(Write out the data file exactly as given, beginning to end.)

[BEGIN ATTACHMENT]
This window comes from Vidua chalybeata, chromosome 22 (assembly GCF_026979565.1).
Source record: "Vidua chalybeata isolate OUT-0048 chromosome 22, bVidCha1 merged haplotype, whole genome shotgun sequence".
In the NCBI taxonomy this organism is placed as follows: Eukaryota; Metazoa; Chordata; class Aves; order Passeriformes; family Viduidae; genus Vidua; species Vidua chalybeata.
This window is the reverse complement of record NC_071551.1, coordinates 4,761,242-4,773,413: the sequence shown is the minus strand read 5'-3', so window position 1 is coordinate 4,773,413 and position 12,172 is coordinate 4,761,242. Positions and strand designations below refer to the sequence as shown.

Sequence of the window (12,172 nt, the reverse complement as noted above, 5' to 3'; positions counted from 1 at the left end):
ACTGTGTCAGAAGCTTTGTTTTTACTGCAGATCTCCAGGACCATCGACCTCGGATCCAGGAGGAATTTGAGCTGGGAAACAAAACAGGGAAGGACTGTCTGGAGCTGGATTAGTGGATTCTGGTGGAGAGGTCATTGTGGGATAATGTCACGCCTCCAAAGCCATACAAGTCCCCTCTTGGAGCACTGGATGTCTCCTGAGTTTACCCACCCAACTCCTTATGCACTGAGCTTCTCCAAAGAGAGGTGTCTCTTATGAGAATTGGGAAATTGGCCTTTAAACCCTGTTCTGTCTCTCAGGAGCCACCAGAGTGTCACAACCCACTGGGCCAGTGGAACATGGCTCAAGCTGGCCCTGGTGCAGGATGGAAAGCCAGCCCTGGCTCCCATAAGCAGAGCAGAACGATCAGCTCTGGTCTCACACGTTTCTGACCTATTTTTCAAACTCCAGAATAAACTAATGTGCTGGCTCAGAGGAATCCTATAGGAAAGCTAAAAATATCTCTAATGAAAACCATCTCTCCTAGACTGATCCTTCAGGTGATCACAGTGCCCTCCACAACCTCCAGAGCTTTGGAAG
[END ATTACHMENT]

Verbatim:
This window comes from Vidua chalybeata, chromosome 22 (assembly GCF_026979565.1).
Source record: "Vidua chalybeata isolate OUT-0048 chromosome 22, bVidCha1 merged haplotype, whole genome shotgun sequence".
In the NCBI taxonomy this organism is placed as follows: Eukaryota; Metazoa; Chordata; class Aves; order Passeriformes; family Viduidae; genus Vidua; species Vidua chalybeata.
This window is the reverse complement of record NC_071551.1, coordinates 4,761,242-4,773,413: the sequence shown is the minus strand read 5'-3', so window position 1 is coordinate 4,773,413 and position 12,172 is coordinate 4,761,242. Positions and strand designations below refer to the sequence as shown.

Sequence of the window (12,172 nt, the reverse complement as noted above, 5' to 3'; positions counted from 1 at the left end):
ACTGTGTCAGAAGCTTTGTTTTTACTGCAGATCTCCAGGACCATCGACCTCGGATCCAGGAGGAATTTGAGCTGGGAAACAAAACAGGGAAGGACTGTCTGGAGCTGGATTAGTGGATTCTGGTGGAGAGGTCATTGTGGGATAATGTCACGCCTCCAAAGCCATACAAGTCCCCTCTTGGAGCACTGGATGTCTCCTGAGTTTACCCACCCAACTCCTTATGCACTGAGCTTCTCCAAAGAGAGGTGTCTCTTATGAGAATTGGGAAATTGGCCTTTAAACCCTGTTCTGTCTCTCAGGAGCCACCAGAGTGTCACAACCCACTGGGCCAGTGGAACATGGCTCAAGCTGGCCCTGGTGCAGGATGGAAAGCCAGCCCTGGCTCCCATAAGCAGAGCAGAACGATCAGCTCTGGTCTCACACGTTTCTGACCTATTTTTCAAACTCCAGAATAAACTAATGTGCTGGCTCAGAGGAATCCTATAGGAAAGCTAAAAATATCTCTAATGAAAACCATCTCTCCTAGACTGATCCTTCAGGTGATCACAGTGCCCTCCACAACCTCCAGAGCTTTGGAAG